The Calvinist Robot and the Arminian Zombie: Grammars of coming to faith.

Yesterday on James White’s Dividing Line, I witnessed once again William Lane Craig’s poor understanding of Ephesians 2, “7 so that in the coming ages he might show the immeasurable riches of his grace in kindness toward us in Christ Jesus. 8 For by grace you have been saved through faith. And this is not your own doing; it is the gift of God,”

Craig, like all Arminians (synergists) says that “this” in “and THIS is not your own doing, it is a gift of God…” cannot refer to faith because “this” is neuter while “faith” is feminine. But so is grace feminine. So then is grace not a gift of God? In this piece I examine why synergists (God offers faith and it’s up to our crass, radically corrupt, depraved swills to decide whether we want to be part of God’s select group) – make a mockery not only of faith but of grace, where the latter can only work if we allow it to. That’s not even getting it back to front. It’s the backslide of the Gospel.

OneDaring Jew

Preamble

Grammar policeGrammar police (Photo credit: the_munificent_sasquatch)

The term “grammar” has its origin in the Greek word for “letter,” gramma. “Grammar” used to be restricted to language, but no more. There’s now a grammar of all sorts of odds and togs, for example, a “grammar of fashion”: The larger the ‘vocabulary’ of someone’s closet, the more creative and expressive the wearer can be. If you were to attend Stanford University, you could dig into the “grammar of cuisine,” and slaver over such fare as “The structure of British meals.”And, if you are one of those who thinks deeper, there’s the grammar of the genetic code. (“Code” in linguistics is a another name for “grammar”). The reason why we can use the term “grammar” in so many diverse contexts is because the “grammar” of a system is simply the structure of interrelationships that undergirds that system, showing how things…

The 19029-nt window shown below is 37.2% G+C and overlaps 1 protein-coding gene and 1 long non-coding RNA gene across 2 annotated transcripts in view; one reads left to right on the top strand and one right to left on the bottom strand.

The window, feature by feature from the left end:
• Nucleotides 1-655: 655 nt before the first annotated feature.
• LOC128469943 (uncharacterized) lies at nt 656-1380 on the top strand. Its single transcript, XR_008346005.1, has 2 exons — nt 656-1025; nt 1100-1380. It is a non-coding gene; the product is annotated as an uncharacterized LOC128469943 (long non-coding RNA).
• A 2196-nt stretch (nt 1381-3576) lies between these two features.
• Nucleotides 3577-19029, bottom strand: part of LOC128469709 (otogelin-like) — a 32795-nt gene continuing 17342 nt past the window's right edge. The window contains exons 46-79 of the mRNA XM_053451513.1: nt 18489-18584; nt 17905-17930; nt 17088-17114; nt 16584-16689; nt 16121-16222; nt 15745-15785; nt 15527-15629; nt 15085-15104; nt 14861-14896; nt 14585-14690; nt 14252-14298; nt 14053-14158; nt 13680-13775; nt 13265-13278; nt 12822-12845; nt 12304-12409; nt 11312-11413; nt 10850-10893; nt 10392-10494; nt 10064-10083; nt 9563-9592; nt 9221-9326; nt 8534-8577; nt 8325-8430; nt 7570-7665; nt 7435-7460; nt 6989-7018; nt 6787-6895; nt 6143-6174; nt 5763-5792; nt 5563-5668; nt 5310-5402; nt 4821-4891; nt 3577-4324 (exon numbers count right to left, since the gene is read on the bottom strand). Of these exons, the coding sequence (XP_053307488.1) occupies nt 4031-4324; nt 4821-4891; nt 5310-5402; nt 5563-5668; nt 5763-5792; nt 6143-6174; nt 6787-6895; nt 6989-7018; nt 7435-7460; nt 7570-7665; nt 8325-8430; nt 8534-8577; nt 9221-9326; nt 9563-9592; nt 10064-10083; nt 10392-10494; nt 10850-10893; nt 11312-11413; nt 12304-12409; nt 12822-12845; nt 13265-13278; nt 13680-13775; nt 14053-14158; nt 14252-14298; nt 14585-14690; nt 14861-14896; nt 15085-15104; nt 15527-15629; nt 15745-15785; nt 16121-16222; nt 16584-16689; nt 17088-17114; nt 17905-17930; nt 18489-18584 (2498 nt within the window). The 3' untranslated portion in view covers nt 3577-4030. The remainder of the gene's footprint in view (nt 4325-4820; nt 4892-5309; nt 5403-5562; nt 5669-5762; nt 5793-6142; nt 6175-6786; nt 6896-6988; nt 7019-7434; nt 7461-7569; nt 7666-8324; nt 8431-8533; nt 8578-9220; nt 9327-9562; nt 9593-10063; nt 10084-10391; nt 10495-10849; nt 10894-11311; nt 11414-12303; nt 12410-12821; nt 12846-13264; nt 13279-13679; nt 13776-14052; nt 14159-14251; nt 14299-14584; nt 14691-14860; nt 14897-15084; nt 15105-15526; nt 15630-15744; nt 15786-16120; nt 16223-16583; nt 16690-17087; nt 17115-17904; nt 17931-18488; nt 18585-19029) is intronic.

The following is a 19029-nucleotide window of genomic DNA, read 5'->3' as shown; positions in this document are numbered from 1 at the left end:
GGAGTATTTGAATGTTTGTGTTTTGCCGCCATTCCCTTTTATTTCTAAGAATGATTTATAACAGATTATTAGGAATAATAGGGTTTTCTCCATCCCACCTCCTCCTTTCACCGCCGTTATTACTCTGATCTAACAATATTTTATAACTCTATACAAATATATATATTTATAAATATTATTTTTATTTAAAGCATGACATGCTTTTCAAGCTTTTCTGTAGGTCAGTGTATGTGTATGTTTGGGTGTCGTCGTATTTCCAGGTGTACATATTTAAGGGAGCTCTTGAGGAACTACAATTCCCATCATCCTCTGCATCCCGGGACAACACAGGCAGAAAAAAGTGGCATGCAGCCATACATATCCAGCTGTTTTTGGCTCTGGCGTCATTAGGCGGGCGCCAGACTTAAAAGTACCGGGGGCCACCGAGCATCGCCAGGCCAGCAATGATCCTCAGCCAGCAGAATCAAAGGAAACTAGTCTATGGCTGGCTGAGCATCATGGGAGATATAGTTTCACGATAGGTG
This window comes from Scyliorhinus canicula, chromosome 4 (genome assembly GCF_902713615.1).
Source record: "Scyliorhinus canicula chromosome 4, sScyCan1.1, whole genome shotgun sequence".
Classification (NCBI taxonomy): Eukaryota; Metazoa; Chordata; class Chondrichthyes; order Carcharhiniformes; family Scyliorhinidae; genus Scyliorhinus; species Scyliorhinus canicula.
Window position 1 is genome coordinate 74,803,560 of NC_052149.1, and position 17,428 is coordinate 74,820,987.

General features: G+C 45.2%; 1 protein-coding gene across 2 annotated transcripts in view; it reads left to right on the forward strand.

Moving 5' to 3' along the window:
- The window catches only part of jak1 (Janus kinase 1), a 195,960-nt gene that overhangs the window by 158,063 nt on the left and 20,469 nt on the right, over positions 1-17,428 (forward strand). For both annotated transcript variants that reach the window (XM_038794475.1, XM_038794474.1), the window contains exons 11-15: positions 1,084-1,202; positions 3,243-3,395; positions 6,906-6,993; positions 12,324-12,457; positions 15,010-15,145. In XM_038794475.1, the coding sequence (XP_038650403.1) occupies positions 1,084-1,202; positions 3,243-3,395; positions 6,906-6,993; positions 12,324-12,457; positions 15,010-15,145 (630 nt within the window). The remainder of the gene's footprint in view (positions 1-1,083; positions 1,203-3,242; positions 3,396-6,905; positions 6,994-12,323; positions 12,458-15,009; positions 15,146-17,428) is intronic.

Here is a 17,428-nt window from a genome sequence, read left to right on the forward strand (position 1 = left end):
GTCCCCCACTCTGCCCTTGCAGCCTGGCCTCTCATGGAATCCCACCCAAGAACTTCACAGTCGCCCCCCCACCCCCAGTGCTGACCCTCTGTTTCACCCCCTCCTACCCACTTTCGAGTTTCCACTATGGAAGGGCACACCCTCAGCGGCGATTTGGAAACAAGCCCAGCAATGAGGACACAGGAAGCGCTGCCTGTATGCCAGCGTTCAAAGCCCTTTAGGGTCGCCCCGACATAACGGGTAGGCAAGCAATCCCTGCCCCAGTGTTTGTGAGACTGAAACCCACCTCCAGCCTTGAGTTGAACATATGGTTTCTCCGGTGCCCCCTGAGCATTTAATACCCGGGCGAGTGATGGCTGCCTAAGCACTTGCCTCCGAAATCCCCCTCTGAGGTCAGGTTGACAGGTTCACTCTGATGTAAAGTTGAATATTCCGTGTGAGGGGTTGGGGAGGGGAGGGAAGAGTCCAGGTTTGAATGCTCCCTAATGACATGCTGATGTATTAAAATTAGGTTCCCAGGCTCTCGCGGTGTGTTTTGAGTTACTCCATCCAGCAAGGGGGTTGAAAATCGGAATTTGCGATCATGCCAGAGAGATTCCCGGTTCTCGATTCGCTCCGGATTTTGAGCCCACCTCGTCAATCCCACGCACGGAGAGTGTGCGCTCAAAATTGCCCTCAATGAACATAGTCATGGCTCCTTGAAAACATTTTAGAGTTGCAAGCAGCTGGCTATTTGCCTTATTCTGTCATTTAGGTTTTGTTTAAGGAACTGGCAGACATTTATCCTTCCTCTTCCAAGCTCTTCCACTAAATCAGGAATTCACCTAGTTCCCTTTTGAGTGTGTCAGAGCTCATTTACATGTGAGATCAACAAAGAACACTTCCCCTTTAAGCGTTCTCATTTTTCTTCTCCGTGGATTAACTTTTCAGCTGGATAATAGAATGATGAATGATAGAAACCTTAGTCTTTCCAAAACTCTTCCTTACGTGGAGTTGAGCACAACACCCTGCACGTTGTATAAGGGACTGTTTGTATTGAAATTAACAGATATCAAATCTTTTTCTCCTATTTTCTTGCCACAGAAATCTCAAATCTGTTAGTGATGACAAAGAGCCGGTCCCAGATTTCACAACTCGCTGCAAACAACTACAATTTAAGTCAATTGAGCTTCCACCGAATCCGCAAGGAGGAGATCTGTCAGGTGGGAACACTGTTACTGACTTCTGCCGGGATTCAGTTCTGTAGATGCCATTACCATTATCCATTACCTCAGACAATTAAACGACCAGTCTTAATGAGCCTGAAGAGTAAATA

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One thought on “The Calvinist Robot and the Arminian Zombie: Grammars of coming to faith.

  1. Pingback: Love and Wrath: A God who would rather die than kill his enemies | OneDaring Jew

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